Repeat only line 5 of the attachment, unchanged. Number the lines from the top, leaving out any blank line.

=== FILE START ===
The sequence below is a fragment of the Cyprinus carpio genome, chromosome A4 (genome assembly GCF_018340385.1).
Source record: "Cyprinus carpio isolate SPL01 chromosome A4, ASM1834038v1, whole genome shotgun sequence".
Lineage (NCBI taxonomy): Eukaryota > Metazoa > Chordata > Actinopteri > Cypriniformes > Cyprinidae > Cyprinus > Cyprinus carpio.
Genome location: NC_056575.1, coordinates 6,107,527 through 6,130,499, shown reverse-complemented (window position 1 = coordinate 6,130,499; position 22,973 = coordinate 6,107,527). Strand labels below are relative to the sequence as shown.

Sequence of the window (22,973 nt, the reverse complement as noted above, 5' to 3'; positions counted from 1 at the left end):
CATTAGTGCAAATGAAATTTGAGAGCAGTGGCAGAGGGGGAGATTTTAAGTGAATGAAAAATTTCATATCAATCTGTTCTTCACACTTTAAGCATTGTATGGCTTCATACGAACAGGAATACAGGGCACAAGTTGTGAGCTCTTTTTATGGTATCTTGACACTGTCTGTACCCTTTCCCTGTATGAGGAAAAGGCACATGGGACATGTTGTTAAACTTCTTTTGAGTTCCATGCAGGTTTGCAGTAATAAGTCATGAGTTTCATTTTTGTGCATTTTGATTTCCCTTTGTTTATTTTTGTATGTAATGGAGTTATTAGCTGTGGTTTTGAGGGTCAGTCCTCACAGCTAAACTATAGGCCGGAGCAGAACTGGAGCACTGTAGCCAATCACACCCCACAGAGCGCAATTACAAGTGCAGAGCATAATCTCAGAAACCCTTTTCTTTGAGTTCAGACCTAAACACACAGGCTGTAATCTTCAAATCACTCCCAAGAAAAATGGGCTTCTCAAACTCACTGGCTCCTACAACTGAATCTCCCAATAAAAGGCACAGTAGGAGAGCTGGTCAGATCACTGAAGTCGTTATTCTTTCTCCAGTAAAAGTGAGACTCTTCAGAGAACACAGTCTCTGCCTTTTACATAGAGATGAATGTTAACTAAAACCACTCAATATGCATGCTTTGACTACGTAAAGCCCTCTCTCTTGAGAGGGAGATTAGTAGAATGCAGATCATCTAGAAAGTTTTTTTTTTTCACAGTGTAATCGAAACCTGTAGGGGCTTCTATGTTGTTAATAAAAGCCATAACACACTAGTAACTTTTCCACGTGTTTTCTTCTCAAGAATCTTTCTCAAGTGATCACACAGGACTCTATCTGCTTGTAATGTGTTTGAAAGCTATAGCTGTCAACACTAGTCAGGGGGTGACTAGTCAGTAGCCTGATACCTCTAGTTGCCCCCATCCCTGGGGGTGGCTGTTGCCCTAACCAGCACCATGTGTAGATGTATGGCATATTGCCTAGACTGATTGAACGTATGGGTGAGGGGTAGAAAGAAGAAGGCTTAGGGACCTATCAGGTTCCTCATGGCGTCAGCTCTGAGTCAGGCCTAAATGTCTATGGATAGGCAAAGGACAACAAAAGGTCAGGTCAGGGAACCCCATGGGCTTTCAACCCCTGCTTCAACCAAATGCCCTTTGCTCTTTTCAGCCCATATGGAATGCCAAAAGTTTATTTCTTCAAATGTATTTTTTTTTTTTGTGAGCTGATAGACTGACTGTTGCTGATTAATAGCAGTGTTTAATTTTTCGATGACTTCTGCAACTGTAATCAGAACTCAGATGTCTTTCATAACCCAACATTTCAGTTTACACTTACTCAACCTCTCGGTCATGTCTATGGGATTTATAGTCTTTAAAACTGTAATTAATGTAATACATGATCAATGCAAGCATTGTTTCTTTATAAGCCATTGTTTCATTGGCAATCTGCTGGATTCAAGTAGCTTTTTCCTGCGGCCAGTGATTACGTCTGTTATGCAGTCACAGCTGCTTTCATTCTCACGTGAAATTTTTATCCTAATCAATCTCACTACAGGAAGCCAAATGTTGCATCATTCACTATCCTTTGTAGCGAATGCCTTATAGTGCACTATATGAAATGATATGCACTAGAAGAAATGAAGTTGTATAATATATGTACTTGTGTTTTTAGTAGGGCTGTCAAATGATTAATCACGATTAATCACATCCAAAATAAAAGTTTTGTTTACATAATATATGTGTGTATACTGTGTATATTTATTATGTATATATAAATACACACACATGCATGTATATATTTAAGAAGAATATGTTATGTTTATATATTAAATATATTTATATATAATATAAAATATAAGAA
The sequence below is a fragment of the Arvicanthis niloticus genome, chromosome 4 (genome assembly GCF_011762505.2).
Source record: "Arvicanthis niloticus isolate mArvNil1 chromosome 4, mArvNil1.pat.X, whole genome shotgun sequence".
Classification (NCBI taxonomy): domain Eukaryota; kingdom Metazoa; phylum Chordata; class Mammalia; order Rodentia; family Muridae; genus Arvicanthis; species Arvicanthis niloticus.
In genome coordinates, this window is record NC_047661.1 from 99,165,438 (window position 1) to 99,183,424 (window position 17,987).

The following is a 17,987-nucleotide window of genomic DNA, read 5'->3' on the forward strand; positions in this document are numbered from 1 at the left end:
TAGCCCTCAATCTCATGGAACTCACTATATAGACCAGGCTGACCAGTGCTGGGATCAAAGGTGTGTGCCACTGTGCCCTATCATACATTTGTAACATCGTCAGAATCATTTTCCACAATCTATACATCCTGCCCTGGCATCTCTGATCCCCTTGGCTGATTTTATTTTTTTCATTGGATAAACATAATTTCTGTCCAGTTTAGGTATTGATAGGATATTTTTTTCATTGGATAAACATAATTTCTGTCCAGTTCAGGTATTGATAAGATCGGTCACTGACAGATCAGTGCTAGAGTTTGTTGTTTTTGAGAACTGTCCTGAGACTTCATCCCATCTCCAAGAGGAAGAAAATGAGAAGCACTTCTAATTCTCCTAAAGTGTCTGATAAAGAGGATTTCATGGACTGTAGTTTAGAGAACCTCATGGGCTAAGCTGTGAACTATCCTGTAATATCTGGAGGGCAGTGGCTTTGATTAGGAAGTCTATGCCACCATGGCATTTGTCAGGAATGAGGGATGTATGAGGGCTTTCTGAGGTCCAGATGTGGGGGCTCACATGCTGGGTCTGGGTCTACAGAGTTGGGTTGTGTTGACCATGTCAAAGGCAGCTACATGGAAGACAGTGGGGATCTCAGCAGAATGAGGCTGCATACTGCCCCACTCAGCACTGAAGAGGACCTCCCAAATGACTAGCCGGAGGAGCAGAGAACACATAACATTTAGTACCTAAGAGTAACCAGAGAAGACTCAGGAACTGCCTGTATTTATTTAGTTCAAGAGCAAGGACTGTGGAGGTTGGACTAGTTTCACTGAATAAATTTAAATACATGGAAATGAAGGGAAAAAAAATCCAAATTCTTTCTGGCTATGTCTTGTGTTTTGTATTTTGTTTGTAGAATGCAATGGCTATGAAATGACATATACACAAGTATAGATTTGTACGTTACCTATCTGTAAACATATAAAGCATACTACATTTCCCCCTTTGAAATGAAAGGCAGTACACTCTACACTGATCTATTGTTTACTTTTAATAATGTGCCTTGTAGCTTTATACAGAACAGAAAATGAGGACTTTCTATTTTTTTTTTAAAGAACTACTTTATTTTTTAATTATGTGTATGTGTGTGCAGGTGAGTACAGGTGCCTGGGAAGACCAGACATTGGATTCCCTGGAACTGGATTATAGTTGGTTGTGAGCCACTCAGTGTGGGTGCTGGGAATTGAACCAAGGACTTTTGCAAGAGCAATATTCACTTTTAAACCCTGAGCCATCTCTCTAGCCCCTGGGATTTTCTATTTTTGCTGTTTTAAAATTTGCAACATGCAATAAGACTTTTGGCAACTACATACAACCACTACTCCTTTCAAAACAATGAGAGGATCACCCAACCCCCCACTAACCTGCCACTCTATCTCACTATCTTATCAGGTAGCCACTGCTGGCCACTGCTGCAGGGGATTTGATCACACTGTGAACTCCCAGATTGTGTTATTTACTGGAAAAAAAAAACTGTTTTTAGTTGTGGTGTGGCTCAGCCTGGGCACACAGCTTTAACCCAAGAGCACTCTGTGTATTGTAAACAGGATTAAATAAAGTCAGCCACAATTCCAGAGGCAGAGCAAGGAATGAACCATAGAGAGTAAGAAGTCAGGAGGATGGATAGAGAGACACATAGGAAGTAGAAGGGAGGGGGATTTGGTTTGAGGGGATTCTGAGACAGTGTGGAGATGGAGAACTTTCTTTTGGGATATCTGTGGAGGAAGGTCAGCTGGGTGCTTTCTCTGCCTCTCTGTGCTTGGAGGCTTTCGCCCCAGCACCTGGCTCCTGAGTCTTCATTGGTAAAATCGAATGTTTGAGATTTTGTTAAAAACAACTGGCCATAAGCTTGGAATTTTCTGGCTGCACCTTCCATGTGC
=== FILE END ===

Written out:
Sequence of the window (22,973 nt, the reverse complement as noted above, 5' to 3'; positions counted from 1 at the left end):